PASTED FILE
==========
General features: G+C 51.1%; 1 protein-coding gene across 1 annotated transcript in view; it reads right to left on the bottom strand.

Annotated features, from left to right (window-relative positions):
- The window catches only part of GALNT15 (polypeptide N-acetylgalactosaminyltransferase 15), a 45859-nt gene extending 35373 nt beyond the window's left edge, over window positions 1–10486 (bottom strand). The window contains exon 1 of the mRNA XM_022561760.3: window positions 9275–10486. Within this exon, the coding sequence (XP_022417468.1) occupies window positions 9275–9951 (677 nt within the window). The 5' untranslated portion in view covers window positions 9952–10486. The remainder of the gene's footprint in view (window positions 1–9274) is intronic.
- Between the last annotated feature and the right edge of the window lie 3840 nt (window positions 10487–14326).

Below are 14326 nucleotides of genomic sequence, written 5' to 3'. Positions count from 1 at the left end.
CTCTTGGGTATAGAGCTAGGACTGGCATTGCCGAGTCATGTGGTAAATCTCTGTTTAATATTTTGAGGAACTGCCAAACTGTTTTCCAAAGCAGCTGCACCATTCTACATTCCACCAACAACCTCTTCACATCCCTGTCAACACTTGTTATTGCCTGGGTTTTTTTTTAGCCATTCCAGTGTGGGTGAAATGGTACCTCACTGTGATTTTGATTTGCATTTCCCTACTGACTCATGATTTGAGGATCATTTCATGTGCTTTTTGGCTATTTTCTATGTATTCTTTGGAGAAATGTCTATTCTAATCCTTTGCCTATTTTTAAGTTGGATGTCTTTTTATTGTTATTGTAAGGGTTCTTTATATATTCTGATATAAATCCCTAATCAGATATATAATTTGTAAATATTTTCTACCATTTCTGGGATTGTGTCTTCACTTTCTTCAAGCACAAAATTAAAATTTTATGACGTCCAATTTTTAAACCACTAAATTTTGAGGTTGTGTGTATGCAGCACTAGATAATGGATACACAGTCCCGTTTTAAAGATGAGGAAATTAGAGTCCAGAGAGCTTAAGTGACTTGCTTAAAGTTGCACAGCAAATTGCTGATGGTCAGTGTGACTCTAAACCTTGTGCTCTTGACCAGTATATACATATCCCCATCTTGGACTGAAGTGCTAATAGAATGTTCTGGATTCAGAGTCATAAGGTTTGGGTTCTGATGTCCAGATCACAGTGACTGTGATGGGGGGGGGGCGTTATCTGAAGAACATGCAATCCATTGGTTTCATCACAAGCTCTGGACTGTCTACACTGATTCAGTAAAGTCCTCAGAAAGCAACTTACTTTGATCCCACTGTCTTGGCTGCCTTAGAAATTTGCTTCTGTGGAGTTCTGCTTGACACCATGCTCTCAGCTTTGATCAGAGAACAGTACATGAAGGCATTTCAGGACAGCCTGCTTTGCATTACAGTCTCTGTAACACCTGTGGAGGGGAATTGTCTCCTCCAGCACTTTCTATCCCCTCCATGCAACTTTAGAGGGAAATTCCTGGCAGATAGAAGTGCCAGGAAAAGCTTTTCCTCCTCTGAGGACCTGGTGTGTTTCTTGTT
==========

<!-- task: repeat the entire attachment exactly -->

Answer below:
General features: G+C 51.1%; 1 protein-coding gene across 1 annotated transcript in view; it reads right to left on the bottom strand.

Annotated features, from left to right (window-relative positions):
- The window catches only part of GALNT15 (polypeptide N-acetylgalactosaminyltransferase 15), a 45859-nt gene extending 35373 nt beyond the window's left edge, over window positions 1–10486 (bottom strand). The window contains exon 1 of the mRNA XM_022561760.3: window positions 9275–10486. Within this exon, the coding sequence (XP_022417468.1) occupies window positions 9275–9951 (677 nt within the window). The 5' untranslated portion in view covers window positions 9952–10486. The remainder of the gene's footprint in view (window positions 1–9274) is intronic.
- Between the last annotated feature and the right edge of the window lie 3840 nt (window positions 10487–14326).

Below are 14326 nucleotides of genomic sequence, written 5' to 3'. Positions count from 1 at the left end.
CTCTTGGGTATAGAGCTAGGACTGGCATTGCCGAGTCATGTGGTAAATCTCTGTTTAATATTTTGAGGAACTGCCAAACTGTTTTCCAAAGCAGCTGCACCATTCTACATTCCACCAACAACCTCTTCACATCCCTGTCAACACTTGTTATTGCCTGGGTTTTTTTTTAGCCATTCCAGTGTGGGTGAAATGGTACCTCACTGTGATTTTGATTTGCATTTCCCTACTGACTCATGATTTGAGGATCATTTCATGTGCTTTTTGGCTATTTTCTATGTATTCTTTGGAGAAATGTCTATTCTAATCCTTTGCCTATTTTTAAGTTGGATGTCTTTTTATTGTTATTGTAAGGGTTCTTTATATATTCTGATATAAATCCCTAATCAGATATATAATTTGTAAATATTTTCTACCATTTCTGGGATTGTGTCTTCACTTTCTTCAAGCACAAAATTAAAATTTTATGACGTCCAATTTTTAAACCACTAAATTTTGAGGTTGTGTGTATGCAGCACTAGATAATGGATACACAGTCCCGTTTTAAAGATGAGGAAATTAGAGTCCAGAGAGCTTAAGTGACTTGCTTAAAGTTGCACAGCAAATTGCTGATGGTCAGTGTGACTCTAAACCTTGTGCTCTTGACCAGTATATACATATCCCCATCTTGGACTGAAGTGCTAATAGAATGTTCTGGATTCAGAGTCATAAGGTTTGGGTTCTGATGTCCAGATCACAGTGACTGTGATGGGGGGGGGGCGTTATCTGAAGAACATGCAATCCATTGGTTTCATCACAAGCTCTGGACTGTCTACACTGATTCAGTAAAGTCCTCAGAAAGCAACTTACTTTGATCCCACTGTCTTGGCTGCCTTAGAAATTTGCTTCTGTGGAGTTCTGCTTGACACCATGCTCTCAGCTTTGATCAGAGAACAGTACATGAAGGCATTTCAGGACAGCCTGCTTTGCATTACAGTCTCTGTAACACCTGTGGAGGGGAATTGTCTCCTCCAGCACTTTCTATCCCCTCCATGCAACTTTAGAGGGAAATTCCTGGCAGATAGAAGTGCCAGGAAAAGCTTTTCCTCCTCTGAGGACCTGGTGTGTTTCTTGTT